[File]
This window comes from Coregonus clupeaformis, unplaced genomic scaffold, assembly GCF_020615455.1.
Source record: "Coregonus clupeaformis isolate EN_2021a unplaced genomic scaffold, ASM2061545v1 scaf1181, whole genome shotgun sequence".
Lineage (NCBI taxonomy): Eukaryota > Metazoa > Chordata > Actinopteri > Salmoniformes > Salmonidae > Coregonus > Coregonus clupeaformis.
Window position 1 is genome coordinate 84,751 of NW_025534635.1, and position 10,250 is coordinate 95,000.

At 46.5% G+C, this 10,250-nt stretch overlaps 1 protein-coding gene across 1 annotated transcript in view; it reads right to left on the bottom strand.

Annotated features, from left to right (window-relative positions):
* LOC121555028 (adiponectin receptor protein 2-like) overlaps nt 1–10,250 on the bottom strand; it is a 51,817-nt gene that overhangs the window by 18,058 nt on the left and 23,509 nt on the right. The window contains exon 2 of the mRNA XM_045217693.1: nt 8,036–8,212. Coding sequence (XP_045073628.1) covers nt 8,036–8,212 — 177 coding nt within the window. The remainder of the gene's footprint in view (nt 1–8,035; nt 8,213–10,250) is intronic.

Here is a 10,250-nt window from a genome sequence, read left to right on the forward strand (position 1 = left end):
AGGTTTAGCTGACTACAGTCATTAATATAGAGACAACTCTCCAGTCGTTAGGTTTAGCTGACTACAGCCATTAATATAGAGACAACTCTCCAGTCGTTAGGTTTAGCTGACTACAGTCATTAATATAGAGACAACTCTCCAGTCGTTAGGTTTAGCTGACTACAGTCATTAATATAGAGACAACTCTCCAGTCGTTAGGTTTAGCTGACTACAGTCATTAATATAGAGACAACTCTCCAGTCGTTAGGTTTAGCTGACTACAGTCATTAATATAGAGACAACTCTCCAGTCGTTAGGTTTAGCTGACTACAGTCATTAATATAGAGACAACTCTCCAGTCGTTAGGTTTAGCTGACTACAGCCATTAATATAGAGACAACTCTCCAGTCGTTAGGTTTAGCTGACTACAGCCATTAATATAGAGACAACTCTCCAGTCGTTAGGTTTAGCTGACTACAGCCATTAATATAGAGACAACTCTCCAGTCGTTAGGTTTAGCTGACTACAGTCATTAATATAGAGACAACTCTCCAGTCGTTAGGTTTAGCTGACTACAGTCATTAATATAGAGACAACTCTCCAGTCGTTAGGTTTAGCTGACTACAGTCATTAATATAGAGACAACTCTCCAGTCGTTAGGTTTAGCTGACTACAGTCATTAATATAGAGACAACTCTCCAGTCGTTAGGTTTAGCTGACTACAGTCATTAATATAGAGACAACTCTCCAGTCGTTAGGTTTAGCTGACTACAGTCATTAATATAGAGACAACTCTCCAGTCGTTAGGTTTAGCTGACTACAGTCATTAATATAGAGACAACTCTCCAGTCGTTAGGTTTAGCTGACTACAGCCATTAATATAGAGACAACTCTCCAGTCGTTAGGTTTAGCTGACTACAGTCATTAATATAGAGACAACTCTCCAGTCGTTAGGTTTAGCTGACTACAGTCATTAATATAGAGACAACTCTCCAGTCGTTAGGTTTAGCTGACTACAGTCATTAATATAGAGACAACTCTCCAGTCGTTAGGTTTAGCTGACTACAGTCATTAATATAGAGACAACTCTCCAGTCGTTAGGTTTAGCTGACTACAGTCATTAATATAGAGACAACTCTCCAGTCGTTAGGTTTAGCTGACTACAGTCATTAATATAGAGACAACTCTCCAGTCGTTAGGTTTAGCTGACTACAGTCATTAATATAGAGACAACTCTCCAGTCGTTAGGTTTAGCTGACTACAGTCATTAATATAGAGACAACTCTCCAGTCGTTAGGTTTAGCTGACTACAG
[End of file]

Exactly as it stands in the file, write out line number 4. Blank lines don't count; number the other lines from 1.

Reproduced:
Window position 1 is genome coordinate 84,751 of NW_025534635.1, and position 10,250 is coordinate 95,000.